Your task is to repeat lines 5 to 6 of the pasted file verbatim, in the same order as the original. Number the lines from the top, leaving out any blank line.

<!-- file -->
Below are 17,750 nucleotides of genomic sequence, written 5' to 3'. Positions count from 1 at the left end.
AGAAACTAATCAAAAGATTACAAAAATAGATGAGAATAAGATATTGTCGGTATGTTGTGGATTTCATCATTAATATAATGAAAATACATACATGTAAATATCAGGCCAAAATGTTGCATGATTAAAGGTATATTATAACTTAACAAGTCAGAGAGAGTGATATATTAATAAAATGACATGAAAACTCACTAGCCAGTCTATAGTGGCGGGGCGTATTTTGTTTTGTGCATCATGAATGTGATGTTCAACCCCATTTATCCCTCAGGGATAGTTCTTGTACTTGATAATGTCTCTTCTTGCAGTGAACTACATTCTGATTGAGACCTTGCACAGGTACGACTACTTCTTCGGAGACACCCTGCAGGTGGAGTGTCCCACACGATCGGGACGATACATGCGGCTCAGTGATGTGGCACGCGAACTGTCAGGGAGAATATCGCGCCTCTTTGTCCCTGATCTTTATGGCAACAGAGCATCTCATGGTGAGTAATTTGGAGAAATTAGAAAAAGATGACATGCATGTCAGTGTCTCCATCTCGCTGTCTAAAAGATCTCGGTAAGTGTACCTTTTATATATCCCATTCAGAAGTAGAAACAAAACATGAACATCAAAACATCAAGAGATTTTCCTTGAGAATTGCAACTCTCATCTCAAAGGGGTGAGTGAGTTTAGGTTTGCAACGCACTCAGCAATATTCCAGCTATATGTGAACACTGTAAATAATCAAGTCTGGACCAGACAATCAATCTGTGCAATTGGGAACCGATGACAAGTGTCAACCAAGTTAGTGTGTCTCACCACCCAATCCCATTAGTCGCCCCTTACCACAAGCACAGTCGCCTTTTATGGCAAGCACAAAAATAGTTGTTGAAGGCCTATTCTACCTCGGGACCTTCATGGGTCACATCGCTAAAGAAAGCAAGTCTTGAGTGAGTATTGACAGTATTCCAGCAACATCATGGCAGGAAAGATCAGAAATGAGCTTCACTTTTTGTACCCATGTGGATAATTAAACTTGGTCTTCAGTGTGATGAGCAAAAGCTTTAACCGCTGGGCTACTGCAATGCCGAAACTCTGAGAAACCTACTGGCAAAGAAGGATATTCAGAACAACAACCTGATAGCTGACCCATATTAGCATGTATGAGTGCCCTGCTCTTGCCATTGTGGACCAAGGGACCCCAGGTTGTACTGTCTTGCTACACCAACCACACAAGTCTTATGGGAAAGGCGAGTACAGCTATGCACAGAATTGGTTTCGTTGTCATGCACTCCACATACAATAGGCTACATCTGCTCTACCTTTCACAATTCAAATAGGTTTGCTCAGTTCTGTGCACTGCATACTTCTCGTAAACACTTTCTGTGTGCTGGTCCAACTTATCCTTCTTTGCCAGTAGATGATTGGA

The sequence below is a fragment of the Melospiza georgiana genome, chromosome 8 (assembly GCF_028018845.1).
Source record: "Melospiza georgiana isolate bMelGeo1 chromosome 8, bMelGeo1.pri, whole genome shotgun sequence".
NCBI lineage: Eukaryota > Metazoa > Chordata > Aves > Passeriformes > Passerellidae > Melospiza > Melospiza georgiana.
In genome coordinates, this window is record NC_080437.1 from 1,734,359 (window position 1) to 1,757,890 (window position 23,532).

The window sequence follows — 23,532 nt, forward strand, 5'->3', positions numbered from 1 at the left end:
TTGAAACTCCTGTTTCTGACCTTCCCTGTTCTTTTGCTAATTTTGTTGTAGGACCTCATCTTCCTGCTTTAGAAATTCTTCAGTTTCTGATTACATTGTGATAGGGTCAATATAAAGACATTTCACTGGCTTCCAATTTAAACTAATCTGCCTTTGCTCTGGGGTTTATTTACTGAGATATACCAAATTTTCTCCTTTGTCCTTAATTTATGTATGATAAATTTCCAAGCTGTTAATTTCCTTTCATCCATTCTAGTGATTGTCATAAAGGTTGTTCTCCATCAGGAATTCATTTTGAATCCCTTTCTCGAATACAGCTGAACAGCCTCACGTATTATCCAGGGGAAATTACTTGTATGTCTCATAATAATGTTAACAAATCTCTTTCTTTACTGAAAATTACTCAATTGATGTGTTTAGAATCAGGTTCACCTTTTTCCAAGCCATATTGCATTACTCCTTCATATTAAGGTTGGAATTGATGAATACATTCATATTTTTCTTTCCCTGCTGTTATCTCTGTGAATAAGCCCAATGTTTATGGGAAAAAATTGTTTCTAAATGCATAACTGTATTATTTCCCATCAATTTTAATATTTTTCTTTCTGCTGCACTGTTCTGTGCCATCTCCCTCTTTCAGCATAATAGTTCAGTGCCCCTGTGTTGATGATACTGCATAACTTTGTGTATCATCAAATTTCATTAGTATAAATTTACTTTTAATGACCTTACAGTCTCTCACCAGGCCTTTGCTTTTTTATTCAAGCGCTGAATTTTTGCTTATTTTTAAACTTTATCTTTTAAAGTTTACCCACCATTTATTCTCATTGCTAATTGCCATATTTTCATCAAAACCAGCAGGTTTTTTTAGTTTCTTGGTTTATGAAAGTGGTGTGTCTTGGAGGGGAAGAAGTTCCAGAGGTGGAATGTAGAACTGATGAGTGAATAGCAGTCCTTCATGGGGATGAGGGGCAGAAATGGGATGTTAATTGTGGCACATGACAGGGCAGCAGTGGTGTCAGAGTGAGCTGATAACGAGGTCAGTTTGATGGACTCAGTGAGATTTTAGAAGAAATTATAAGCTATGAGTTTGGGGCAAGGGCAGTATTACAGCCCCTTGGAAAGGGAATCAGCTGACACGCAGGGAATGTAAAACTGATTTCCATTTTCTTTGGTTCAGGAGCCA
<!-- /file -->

NCBI lineage: Eukaryota > Metazoa > Chordata > Aves > Passeriformes > Passerellidae > Melospiza > Melospiza georgiana.
In genome coordinates, this window is record NC_080437.1 from 1,734,359 (window position 1) to 1,757,890 (window position 23,532).